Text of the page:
Doctors have been warned on high number of C-sections, says Müezzinoğlu.
Lamenting once again that the number of Caesarean sections performed in the country was way above average, Turkish Health Minister Mehmet Müezzinoğlu has warned patients that they do not have the right to chose when it comes to their birth plan.
“Demanding a natural birth is a natural right of the patient and this is the way it should be,” Müezzinoğlu told a group of reporters in Parliament on Dec. 19. However, he said it was the state's duty to remind them that demanding C-sections is not a natural right.
“It is the duty of the midwives and the doctors to prepare them for the birth. The patients cannot say ‘I want a C-section,' they do not have such a right."
The government in 2012 moved to regulate abortion and C-section births by making them far more difficult to obtain than before. The government argued that its policy was not an interference to people's bedrooms, but on the contrary was designed to encourage families to have more children to fulfill President Recep Tayyip Erdoğan's target of at least three offspring per family. According to the government, the measure also aimed to prevent doctors from pushing women into unnecessary surgery with potentially serious consequences, although women’s right groups denounced an attempt to interfere with people's reproductive rights.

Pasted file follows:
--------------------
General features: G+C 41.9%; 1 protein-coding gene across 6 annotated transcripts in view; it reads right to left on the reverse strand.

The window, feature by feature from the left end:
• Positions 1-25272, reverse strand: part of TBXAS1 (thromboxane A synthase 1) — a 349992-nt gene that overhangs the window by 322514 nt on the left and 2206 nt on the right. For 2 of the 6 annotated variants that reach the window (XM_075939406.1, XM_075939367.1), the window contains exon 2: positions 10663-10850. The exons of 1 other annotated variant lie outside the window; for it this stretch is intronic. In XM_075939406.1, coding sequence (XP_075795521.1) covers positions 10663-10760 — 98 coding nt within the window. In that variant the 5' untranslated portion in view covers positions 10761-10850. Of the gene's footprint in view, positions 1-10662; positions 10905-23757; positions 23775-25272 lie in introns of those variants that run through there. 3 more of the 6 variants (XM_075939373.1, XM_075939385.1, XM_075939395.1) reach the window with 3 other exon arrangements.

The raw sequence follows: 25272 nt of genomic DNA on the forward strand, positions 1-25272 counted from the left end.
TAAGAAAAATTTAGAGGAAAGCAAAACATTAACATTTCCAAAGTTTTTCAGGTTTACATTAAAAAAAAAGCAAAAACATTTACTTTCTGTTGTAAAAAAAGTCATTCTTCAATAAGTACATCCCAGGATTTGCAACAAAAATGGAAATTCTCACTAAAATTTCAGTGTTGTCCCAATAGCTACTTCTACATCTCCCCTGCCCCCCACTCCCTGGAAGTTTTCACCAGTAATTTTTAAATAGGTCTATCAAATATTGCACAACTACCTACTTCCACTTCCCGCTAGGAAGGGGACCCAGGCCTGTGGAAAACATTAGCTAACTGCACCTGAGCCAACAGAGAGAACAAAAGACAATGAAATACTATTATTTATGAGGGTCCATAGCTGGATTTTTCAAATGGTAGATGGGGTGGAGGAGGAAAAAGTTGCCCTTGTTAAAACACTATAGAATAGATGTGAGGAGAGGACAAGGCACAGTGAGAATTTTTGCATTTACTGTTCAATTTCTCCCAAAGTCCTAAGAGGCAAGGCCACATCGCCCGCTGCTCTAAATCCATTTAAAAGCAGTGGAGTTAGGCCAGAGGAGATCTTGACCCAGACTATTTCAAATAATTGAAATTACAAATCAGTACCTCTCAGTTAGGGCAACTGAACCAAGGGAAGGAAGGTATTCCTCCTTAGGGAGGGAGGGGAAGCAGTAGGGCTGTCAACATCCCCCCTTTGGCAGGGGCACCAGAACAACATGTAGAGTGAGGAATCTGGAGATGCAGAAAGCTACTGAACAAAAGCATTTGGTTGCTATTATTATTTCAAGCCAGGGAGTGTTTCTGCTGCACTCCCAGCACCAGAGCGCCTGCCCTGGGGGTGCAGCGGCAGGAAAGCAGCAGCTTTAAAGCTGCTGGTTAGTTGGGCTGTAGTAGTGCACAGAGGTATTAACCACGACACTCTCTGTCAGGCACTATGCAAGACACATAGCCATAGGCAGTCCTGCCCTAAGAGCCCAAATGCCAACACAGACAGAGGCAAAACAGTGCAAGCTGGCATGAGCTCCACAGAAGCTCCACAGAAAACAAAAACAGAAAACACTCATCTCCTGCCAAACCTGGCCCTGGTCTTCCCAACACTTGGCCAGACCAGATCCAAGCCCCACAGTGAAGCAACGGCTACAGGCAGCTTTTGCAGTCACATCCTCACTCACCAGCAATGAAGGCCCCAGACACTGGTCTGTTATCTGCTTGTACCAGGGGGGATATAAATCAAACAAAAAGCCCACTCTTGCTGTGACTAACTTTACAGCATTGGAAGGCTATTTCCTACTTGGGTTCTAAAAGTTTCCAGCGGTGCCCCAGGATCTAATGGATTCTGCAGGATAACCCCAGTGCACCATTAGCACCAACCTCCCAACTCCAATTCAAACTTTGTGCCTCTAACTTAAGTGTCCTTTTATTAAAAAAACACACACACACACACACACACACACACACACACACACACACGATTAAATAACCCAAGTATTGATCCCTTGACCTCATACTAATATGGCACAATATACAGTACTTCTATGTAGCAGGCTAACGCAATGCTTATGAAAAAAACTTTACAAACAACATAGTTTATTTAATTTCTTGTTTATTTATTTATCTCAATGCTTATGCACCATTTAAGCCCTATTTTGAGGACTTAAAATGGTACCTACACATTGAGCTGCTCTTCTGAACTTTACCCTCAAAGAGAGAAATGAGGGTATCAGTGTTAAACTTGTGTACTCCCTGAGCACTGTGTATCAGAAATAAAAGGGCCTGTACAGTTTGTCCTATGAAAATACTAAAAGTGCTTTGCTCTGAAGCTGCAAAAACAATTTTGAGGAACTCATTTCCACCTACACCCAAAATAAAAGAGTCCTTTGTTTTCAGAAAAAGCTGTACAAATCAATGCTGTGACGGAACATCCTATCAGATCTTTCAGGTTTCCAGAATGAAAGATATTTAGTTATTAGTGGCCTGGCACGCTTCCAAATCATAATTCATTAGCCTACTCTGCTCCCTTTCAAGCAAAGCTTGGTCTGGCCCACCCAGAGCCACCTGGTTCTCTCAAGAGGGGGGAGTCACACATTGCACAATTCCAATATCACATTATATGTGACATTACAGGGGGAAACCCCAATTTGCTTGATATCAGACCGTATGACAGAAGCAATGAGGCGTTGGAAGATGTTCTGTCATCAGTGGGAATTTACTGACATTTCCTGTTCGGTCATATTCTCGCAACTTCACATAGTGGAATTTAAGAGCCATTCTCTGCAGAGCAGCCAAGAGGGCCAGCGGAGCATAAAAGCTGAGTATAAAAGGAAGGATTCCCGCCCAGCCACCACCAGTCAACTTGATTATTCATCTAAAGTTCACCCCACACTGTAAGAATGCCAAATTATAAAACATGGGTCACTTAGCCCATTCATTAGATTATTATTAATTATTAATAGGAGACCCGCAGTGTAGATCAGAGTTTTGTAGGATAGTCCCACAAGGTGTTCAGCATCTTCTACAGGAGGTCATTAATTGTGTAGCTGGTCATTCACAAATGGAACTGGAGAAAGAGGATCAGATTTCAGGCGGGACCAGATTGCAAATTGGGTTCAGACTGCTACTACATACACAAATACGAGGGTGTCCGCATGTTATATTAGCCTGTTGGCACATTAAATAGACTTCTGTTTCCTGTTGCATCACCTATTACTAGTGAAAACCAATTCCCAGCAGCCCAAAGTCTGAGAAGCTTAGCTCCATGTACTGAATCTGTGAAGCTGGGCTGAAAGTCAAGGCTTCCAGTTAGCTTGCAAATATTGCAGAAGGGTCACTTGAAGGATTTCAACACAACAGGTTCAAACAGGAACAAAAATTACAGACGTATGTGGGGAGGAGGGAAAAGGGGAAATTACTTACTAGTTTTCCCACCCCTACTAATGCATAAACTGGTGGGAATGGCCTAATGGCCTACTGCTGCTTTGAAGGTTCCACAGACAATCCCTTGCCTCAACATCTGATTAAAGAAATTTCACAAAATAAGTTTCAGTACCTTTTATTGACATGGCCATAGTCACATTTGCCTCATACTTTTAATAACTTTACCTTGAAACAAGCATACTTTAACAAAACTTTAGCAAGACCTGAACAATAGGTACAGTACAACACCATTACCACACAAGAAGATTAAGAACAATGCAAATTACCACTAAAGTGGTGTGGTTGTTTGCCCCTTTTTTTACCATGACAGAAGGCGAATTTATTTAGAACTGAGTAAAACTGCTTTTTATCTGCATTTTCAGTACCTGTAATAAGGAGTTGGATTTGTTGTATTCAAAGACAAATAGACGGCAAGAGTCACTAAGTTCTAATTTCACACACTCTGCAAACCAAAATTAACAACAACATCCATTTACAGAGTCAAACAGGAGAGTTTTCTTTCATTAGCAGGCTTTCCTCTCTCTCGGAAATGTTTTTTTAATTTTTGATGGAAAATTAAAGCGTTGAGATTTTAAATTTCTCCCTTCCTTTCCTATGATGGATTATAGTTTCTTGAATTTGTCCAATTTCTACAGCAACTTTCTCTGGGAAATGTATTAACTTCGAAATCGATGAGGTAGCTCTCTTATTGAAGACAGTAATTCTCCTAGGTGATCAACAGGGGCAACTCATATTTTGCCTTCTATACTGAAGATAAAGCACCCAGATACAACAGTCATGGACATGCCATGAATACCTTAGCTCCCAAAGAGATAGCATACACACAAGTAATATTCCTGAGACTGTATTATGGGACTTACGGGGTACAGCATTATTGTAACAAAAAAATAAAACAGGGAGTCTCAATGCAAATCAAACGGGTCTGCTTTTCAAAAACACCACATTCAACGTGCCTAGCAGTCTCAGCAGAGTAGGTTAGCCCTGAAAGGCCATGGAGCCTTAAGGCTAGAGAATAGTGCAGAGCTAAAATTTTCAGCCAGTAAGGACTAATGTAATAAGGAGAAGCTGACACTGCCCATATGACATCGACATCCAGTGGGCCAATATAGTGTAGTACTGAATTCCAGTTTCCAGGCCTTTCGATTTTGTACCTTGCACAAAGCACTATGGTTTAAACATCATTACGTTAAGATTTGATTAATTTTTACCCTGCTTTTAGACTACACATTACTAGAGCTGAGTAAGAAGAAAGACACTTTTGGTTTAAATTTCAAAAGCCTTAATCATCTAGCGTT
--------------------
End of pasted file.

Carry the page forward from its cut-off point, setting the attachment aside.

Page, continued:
Doctors may face sanctions
“The doctors’ job is to fulfill their medical responsibilities, not to follow the patients’ demands. Doctors must give the medical services that the patients have right to, the C-section is not one of those rights,” Müezzinoğlu proclaimed.
He said the average rate of C-section births across the world was around 15-17 percent, whereas the number is almost 50 percent in Turkey. He also hinted that doctors who perform more C-sections than what is deemed admissible by the government may face sanctions. The ministry has started to send letters to the doctors who have high C-section rates, Müezzinoğlu said, adding that sanctions will be applied in the future to those who do not meet “certain criteria” in such operations.